I met Lyle Tuttle 40 years ago in the late 1970’s when he came to Bert Grimm’s shop in Portland, Oregon. I was just starting out tattooing, and was going to art school and thought I was “hot stuff”, like we all do in our 20’s. But I soon learned a lifetime of education just watching Lyle, the admitted High School Dropout and Bert, a 4th grade dropout negotiate the sale of the business. Observing the personality skills they both used on each other and the clients that walked in the door was a revelation. Just like Bert had talked me into my first tattoo when I accidentally walked into his tattoo shop, thinking it was a head shop. I witnessed a man come into the shop looking for change for a parking meter and walking out two hours later with a dazed look on his face and an eagle on his arm!
Lyle and I really got to know each other in the Fall of 1981 when I accompanied Bert and Julia Grimm to San Francisco where Lyle inducted him into the Tattoo Hall of Fame. Bert was preceded in this honor by Betty Broadbent. Of course, Bert wanted to know why he wasn’t the first inductee, to which Lyle famously quipped “Ladies First”. And that tells you so much about the essence of the man, Lyle Tuttle, who virtually opened up the tattoo world to women at exactly the right time. Women’s liberation put tattooing on the map because it increased the population getting tattooed by 50%.
Lyle has collected tattoo stories, memorabilia and women with equal enthusiasm. Through the years Lyle amassed the world’s largest tattoo collection in the United States.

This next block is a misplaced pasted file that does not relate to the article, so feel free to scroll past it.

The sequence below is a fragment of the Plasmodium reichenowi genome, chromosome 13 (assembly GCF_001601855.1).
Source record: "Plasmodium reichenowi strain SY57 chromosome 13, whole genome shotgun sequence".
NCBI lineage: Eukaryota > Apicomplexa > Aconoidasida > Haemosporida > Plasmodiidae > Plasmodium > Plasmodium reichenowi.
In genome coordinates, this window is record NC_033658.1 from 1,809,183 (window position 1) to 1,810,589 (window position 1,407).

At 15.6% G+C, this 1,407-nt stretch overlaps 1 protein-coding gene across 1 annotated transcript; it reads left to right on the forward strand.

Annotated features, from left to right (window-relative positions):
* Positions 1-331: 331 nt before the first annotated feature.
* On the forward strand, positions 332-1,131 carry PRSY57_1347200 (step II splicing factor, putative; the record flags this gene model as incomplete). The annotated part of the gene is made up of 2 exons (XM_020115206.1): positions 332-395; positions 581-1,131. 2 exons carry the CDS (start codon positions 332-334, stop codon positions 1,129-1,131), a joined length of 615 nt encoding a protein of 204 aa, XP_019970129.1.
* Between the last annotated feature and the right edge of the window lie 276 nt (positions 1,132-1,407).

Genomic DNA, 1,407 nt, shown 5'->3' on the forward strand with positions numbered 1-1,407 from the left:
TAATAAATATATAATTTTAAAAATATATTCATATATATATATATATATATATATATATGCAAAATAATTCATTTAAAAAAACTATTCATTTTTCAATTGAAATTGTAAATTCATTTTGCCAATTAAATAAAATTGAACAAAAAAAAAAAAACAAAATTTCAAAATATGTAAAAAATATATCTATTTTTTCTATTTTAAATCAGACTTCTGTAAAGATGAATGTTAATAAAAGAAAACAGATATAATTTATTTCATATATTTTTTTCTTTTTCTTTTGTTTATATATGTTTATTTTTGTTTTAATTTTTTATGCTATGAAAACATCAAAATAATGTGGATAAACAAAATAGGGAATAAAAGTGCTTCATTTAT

After seeing the widowed Bert at the Seattle Tattoo Convention in 1985, Lyle drove down the Oregon coast on his way back home and emptied Bert’s garage, saving the majority of Bert’s flash and equipment from a neighbor who was helping herself to everything he owned.
Lyle changed tattooing in many ways. He was one of the first to not adopt a “needle name” to protect his family from ridicule. Just like Bert his mentor, he was proud of what he did and wanted everybody to know it. Lyle appreciated the weird parts of tattooing and was honest about who he was. He didn’t take himself too seriously. After all, he invented the “Mamma Monkeys”, a club of women who would take care of his needs whenever he traveled.
He once said “I am like a hooker. I had to learn how to turn them tricks.” And he found his niche. “You take care of tattooing and it will take care of you.” He called talking customers into getting tattooed “the art of the con.” He also said so much of tattooing are the memories of getting the tattoo, not the actual work. Lyle called it being in the “voodoo hut”. Yes, you could quote Lyle every day of your life.
One of Lyle’s most famous quips was “tattooing has turned more pukes into princes” or the variation “tattoo machines should be called magic wands because they have turned more pukes into princes.”
He made his first money in 1949 with Pop Eddy, who also gave him his first machine. Ralph Duke Kaufman did his first tattoo in 1946 when Lyle was 14. It was a “heart with Mother”.
His last day in the shop was September 6, 1980, though he tattooed his name thousands of times on countless fans at tattoo conventions around the world. His last day with us was April 5, 2019. An irreplaceable icon, and one I was fortunate enough to call my friend.
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